4) …or an Upstate New Yorker
While Columbia leads the way for all New York-based schools at #5, four other New York schools make the Top 40, with three of them coming from upstate. Cornell, naturally, leads that group at #15, and both the University of Rochester (32nd) and Rensselaer Polytechnic Institute (39th, in Troy), also earned that distinction.

5) The Public Option
With the exception of UC-Berkeley, each of the 22 schools with a Top 20 designation is a private school with a stated price tag of over $43,000. But once that list gets into the 20s, plenty of public schools with in-state tuition costs under $20,000 enter the mix: Berkeley, UCLA, Virginia, Michigan, and North Carolina all make the Top 30, with William & Mary, Georgia Tech, UC-Santa Barbara, and UC-Irvine ranking in the Top 40 at less than half the tuition cost of their private counterparts.

6) For Better Or Worse, Your Test Scores Will Matter
In the standard table view, the US News & World Report shows four statistics: tuition cost, undergraduate enrollment, SAT scores, and ACT scores (the range for the 25th percentile through the 75th percentile). And as you scan down the list, you’ll fisand that you have to get all the way to the 20th-ranked school (Emory) to find a middle 50% ACT range that isn’t entirely in the 30s (Emory’s is 29-33), and that only one of the top 15 schools (Dartmouth) has a middle 50% SAT range that includes scores below 1350.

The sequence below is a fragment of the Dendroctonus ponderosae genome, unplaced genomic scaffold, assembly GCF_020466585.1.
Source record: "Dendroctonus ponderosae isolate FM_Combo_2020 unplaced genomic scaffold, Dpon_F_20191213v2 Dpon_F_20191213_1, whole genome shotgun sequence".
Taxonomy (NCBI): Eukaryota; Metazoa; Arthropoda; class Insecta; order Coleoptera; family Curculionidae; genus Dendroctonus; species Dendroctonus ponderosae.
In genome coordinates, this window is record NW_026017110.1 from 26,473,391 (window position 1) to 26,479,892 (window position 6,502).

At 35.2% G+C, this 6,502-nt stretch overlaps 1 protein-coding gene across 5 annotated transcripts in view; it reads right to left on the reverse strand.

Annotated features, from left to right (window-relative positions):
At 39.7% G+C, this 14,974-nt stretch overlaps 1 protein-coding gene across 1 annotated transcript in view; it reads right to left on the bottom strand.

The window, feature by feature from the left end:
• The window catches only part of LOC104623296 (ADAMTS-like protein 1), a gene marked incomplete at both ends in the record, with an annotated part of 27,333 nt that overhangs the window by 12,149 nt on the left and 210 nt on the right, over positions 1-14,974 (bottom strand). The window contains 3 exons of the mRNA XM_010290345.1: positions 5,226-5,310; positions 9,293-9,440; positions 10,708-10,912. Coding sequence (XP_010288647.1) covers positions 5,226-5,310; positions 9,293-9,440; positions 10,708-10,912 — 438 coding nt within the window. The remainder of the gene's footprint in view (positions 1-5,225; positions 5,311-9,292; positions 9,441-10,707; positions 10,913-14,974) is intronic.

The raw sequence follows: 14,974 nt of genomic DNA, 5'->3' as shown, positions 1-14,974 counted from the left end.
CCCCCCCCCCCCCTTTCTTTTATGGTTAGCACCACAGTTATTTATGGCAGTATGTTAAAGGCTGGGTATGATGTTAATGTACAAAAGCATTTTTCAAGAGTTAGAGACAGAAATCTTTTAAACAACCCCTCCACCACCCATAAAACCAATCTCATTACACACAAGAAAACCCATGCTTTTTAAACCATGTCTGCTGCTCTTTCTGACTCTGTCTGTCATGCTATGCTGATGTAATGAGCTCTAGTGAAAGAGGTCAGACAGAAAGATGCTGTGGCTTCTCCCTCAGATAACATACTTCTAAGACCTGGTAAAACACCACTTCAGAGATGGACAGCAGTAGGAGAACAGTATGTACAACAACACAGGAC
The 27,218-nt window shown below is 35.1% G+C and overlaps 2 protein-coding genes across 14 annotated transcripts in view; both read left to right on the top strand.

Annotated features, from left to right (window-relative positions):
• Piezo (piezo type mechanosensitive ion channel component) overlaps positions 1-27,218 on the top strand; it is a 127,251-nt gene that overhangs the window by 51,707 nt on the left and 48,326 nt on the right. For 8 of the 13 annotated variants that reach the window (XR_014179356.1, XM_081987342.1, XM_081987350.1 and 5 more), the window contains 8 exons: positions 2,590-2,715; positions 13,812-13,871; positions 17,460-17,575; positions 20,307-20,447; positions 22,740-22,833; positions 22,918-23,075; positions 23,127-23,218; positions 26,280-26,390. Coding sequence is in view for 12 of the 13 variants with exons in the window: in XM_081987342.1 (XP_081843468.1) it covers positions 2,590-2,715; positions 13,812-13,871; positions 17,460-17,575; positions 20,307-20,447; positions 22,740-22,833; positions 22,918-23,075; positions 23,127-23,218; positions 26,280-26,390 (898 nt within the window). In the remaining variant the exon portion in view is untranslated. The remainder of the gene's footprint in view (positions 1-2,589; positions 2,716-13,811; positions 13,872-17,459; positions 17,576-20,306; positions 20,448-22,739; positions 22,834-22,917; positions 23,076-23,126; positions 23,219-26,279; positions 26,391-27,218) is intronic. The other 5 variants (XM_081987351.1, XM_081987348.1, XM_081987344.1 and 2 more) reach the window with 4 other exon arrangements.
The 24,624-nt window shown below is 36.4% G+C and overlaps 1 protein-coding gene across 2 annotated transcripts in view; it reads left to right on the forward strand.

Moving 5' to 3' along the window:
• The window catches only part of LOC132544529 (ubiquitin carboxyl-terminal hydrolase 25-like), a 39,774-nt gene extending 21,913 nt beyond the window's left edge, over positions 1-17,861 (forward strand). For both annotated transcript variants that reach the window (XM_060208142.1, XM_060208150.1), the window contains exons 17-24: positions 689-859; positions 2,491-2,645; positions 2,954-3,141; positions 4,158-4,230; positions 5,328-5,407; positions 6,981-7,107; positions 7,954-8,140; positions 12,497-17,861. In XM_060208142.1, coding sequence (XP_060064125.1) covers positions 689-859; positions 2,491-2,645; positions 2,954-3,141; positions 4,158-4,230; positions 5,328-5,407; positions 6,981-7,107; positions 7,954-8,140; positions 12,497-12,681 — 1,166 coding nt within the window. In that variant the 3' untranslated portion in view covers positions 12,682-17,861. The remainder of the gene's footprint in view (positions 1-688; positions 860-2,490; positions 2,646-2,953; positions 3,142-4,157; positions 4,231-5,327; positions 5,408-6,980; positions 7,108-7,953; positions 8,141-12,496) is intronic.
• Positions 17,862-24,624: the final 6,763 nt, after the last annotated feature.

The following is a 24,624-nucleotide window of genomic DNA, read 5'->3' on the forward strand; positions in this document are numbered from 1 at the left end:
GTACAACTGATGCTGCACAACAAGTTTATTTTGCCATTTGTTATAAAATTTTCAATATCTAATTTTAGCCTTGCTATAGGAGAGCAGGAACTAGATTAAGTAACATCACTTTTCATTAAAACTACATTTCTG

As long as there are rankings that are based on quantitative data, standardized test scores will be a major way for schools to rise (or fall) in those rankings. It therefore follows that admissions officers will be looking for applicants whose stats can help them rise, so prospective students to highly-ranked schools should take their test preparation seriously.

7) Money Matters, Too
Seven of the Top 10 ranked schools are also in the U.S. News’ 2015 rankings for largest university endowments. When you see that Princeton has access to over $20 billion and Harvard holds over $36 billion, is it any wonder that these schools consistently top the U.S. university rankings? We’ll give a special shout out to Johns Hopkins, which managed its Top 10 ranking despite having “just” $3.4 billion in its coffers! Whether you think that’s puny or not, the fact is that all of these schools have the means to hire brilliant professors and give them access to world-class tools and facilities… Here’s hoping that they continue to invest in improving access to education and finding endless advances in all disciplines.

Do you need help with your college applications? Visit our College Admissions website and fill out our FREE Profile Evaluation for personalized feedback on your unique background! And as always, be sure to follow us on Facebook, YouTube, Google+, and Twitter!

By Scott Shrum and Brian Galvin.